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Indian hockey headed for the dustbin of history

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Indian hockey captain Rajpal Singh (4th

With a sinking feeling in the stomach, familiar to supporters of the Indian hockey team, I watched Belgium secure their place in the 2014 world cup by winning the world hockey league semi-final in Rotterdam, while India managed its fine tradition of letting higher ranked teams finish higher. This was an expected result and only die hard optimists who have never seen India play in recent times would have expected a better result. New depths of despair were plumbed when India managed to claw back and draw a match with Ireland. I guess even the die hard pessimists would not have expected such a result and I for one wasn’t even aware that Ireland played field hockey.

Reams have been written on the state of Indian hockey being lorded around by geriatric individuals ably supported by minions who can easily qualify for a role in Despicable Me 3. The general trend in those articles, barring a few incisive ones, is that India has a glorious past in hockey and somehow if we can get decent administration, unbiased selectors and a coach able to gel with the team, we can pull ourselves back to the stratosphere of the hockey world instead of feeding at the bottom with the likes of France, South Africa and Chile.

These journalists and analysts miss the point – India simply does not have hockey players at any level (school, state, national or international) who have the athletic ability to play modern hockey for a full 70 minutes, leave alone additional extra time, and be able to do it in every match of a tournament. Many in India still hold onto the belief that Indians have good ball skills, and it is only the lack of stamina that is holding us back. This myth will be shattered if they watched India play one of the elite teams in a competition with our players unable to dribble the ball past their markers and frequently unable to trap a cleanly hit ball.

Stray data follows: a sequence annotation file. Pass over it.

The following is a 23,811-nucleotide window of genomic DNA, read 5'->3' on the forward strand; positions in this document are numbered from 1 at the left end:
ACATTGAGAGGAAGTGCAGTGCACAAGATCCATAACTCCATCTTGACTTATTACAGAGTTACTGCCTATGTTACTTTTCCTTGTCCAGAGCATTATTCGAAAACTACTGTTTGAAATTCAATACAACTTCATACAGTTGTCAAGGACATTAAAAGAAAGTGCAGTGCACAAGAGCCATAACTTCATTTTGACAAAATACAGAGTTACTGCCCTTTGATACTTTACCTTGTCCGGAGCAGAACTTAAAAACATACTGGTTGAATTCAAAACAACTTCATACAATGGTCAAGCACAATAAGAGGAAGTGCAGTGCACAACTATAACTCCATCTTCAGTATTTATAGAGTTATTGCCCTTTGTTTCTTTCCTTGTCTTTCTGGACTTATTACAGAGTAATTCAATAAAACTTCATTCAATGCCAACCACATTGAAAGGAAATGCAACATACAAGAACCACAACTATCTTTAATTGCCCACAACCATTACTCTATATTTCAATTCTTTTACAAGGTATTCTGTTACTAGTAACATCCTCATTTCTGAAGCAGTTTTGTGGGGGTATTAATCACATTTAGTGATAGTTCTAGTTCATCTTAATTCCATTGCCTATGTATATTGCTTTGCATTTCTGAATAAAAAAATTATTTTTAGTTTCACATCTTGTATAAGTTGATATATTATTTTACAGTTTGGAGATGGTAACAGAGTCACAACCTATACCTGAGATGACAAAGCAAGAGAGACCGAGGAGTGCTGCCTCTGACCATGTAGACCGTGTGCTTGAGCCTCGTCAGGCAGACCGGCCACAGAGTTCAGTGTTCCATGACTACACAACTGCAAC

In such a situation, it is next to impossible  put together a team of 16 players that can consistently punch above its weight just to ensure easy qualification to World Cups and the Olympics. The lack of widespread availability of astro-turf and equipment (eg. modern hockey sticks made of carbon, Kevlar and resin), lack of tournaments for players of various abilities and a clear pathway for children to learn hockey and migrate to senior levels have led to the Indian middle and lower classes abandoning hockey in favour of cricket.

A cricket player with just decent abilities to play for a district can be a semi-professional in our country, and he can show off his skills even when the team he plays for is no good, thus following a pathway to a better team (read better prospects). So the few who pick up the hockey stick and learn the game do it because of their own skills and passion with the help of a few coaches who are simply not upto the task nor have the resources needed for producing supreme athletes that modern hockey demands. So in this dismal scenario, having a dream administration team in place, with unbiased selectors and the best hockey coaching staff in the world will not see India somehow magically rising to its’ perceived rightful place. We may qualify for the world cup and Olympics, but we will still make a hash of that process before actually qualifying.

As writing on the wall becomes clearer, we need drastic steps to halt further slide in India’s rankings in world hockey. At the top of the list is the need for the sports ministry (or SAI) to start a programme to bring back hockey and safely insulate it from Hockey India or Indian Hockey Federation.  This programme’s only job should be to create the conditions and a clear pathway for young kids to learn to play hockey first and then graduate to playing hockey competitively at various levels using the latest equipment on artificial surface.

The first and foremost of our shortcomings is the lack of  opportunities for young players to learn to play on astro-turfs with the same sticks and balls that are being used in world hockey. This could be done in a gradual fashion by either providing governmental subsidies for interested schools to have their own astro-turf fields or to target getting atleast one or two astro-turf fields in every district of the country in a phased manner. We need to hire and invest in providing training to coaches so that we create a pool of coaches teaching modern hockey at all levels starting from beginners to players of various abilities.

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